According to the media, Kate was mean, narcissistic, selfish and had gotten all uppity. Tabloid after tabloid ran down lists of what she was spending on herself including $40 on a manicure. Coming from a trailer park, I guess she wasn’t supposed to want more for herself or try to improve her appearance after carrying and caring for eight children, but that’s another article.

I thought it interesting that an industry that typically celebrates beauty transformations chose to pummel Kate, who was looking better and better. What was it about Kate that made her so “evil” and what was it about Jon that made him so “angelic”? Why was America so fascinated with watching the demise of this family that once held so much promise?

I had enough of Kate and Jon until they announced their divorce. After weeks of being at the top of the news cycle for their “strained” relationship and alleged indiscretions, they announced that they were splitting, but would continue to tape their show.

Take the needle off the record. They’re divorcing, but still shooting the show, which focuses on their marriage? Now, that’s Hollywood.

To add insult to injury, America’s favorite victim, I mean Dad, was gallivanting around the world with a 23-year-old girlfriend in tow, to whom he allegedly gave a $180,000 ring, just weeks after the announcement. Did I mention that she’s Kate’s plastic surgeon’s daughter and a known troublemaker? A class act indeed.

Yes, the guy who insisted on frugality with his family, took his new girlfriend around the world on a shopping spree, allegedly spending hundreds of thousands of dollars at fancy restaurants, exclusive stores and exquisite travel. I suspect if he had treated his wife like that, they may not be divorcing, but I digress.

Some say that Jon deserves this lavish lifestyle for having put up with the “evil,” castrating Kate for all of those years. Really. I always thought that Kate had to have been like that when he met her, and if she wasn’t, perhaps dealing with someone immature and unwilling to step up even as the father of eight, made her act ugly. Perhaps, like many couples, they thought marriage would change the other person and it didn’t — they just became more of who they always were.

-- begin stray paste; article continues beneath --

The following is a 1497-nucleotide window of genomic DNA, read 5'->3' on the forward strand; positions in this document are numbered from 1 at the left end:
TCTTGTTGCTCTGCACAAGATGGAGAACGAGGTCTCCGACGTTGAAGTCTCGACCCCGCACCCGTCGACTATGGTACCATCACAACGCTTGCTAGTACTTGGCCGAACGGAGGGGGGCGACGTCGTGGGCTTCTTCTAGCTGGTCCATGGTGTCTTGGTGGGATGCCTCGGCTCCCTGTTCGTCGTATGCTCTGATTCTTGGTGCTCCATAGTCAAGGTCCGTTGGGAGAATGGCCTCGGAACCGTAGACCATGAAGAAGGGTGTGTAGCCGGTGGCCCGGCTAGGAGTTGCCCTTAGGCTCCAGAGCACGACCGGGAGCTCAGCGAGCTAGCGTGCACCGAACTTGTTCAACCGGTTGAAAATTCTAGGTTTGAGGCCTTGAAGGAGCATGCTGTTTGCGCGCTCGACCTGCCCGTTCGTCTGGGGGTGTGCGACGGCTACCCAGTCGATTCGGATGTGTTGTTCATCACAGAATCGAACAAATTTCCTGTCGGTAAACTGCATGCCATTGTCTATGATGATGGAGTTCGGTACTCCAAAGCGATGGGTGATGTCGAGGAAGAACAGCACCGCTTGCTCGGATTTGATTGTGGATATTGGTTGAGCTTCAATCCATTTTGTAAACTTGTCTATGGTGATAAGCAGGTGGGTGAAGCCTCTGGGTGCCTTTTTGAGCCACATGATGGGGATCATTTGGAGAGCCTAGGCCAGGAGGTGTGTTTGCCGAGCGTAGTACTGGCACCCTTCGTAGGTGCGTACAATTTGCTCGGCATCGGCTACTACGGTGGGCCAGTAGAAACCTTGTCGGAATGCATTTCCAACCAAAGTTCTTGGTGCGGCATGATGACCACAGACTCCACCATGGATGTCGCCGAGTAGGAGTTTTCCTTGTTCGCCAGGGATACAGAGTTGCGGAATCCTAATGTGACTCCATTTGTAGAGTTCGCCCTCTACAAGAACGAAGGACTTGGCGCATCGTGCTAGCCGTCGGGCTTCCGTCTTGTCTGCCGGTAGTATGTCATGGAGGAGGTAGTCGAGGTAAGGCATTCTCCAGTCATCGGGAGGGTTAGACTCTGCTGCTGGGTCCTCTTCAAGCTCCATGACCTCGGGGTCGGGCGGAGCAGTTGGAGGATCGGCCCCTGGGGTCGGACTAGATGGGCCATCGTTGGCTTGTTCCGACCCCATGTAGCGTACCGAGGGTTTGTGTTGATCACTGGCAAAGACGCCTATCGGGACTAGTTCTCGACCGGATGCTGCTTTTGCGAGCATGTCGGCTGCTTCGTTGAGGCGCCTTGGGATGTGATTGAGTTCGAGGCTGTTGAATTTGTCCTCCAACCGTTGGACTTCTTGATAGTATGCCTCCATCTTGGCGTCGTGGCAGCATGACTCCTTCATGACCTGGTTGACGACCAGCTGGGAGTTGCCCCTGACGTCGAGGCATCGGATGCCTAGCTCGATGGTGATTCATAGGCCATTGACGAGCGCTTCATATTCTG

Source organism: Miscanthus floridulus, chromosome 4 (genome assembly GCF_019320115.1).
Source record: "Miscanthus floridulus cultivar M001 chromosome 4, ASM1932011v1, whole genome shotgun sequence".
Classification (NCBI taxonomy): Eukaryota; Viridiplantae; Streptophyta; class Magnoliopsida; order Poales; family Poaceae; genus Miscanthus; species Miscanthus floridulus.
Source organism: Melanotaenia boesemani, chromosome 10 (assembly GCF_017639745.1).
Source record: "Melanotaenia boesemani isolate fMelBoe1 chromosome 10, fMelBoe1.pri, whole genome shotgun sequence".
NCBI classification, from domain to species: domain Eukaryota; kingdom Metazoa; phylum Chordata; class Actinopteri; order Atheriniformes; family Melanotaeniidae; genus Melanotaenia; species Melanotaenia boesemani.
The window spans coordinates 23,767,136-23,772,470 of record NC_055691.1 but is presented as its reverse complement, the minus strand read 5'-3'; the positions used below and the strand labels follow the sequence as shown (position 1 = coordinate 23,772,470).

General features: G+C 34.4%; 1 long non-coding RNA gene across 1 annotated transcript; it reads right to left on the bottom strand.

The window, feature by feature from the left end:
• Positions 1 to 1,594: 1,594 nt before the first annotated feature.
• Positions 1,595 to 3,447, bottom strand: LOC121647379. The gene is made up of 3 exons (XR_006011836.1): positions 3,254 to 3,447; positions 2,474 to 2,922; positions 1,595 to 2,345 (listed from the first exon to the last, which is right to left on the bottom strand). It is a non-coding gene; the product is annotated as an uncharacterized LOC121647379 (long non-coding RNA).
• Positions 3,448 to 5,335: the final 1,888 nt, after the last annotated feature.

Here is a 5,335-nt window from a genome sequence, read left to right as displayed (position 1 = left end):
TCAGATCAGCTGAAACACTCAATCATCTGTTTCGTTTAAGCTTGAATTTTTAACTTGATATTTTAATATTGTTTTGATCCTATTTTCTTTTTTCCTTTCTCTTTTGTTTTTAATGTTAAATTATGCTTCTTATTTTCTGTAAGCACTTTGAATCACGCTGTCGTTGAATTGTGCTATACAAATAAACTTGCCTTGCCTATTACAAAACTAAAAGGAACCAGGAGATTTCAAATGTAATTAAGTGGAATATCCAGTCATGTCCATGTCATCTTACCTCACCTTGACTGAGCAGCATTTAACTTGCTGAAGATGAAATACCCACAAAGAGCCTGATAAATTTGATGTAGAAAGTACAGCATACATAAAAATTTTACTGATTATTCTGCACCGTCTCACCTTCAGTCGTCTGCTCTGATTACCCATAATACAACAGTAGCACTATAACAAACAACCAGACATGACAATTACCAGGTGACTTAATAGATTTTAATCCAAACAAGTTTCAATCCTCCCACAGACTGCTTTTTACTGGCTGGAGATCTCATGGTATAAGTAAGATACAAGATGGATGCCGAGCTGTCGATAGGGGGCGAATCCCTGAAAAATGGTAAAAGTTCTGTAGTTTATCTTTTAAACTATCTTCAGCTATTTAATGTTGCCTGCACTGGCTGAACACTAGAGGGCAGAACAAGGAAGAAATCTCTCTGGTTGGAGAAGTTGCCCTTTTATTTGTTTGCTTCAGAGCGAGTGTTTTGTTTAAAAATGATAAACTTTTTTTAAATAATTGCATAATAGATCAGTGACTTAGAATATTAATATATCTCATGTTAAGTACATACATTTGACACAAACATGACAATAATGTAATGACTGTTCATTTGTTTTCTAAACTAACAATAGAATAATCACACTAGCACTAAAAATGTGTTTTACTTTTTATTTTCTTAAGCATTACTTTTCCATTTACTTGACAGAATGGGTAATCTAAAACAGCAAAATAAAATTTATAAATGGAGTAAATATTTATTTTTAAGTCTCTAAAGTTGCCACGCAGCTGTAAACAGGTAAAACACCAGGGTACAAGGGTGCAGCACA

Regardless of how Kate treated Jon, they have eight young children at home. A man who said that the media spotlight had driven a wedge between his wife and him now seems to be soaking it up as he gets to play “man about town,” while his wife is at home with their eight children. Poor Jon — who is sick of the Hollywood hype — has, in fact, gone Hollywood.

It’s interesting how Jon and Kate have been treated so differently by the media, which seems to have retreated from dogging Kate. Now that it’s clear that her husband is a cad, there seems to be a better understanding of why she behaved the way that she did. It turns out, it is he who has gone over to the dark side and has discarded the very people who gave him the financial freedom to do so — Kate and his children.

Jon has managed to make Kate look great in a matter of weeks. Perhaps he should spend some of their hard-earned money on a publicist instead of paper chasers.

What’s left to say? Not much. What’s left to do? Cancel the show because, as they say in Hollywood, it’s a wrap.

This article originally appeared on Creative Loafing.  Nsenga is also managing editor of TheLoop21.com.

Eight is Enough – Reality Shows about Kids Must Go

Actually any more reality series about Octuplets is enough. The Octomom is getting one, and TLC has upped the ante with Table for Twelve, a couple raising 10 kids. All of this is enough to make me want to throw up for numerous reasons, most of which is people’s obsession with watching people attempt to raise kids while not doing a good job of raising their own. Why anyone would want to have that number of children in this day and age, let alone subject themselves to public scrutiny is beyond me? Masochism is alive and well in the 21st Century.

I know, they’re doing it for the money, but at what cost? One only needs to look at the train wreck called the Gosselins. Why would anyone want to replicate that experience?

Read more from Nsenga at Creative Loafing, where she serves as cultural critic.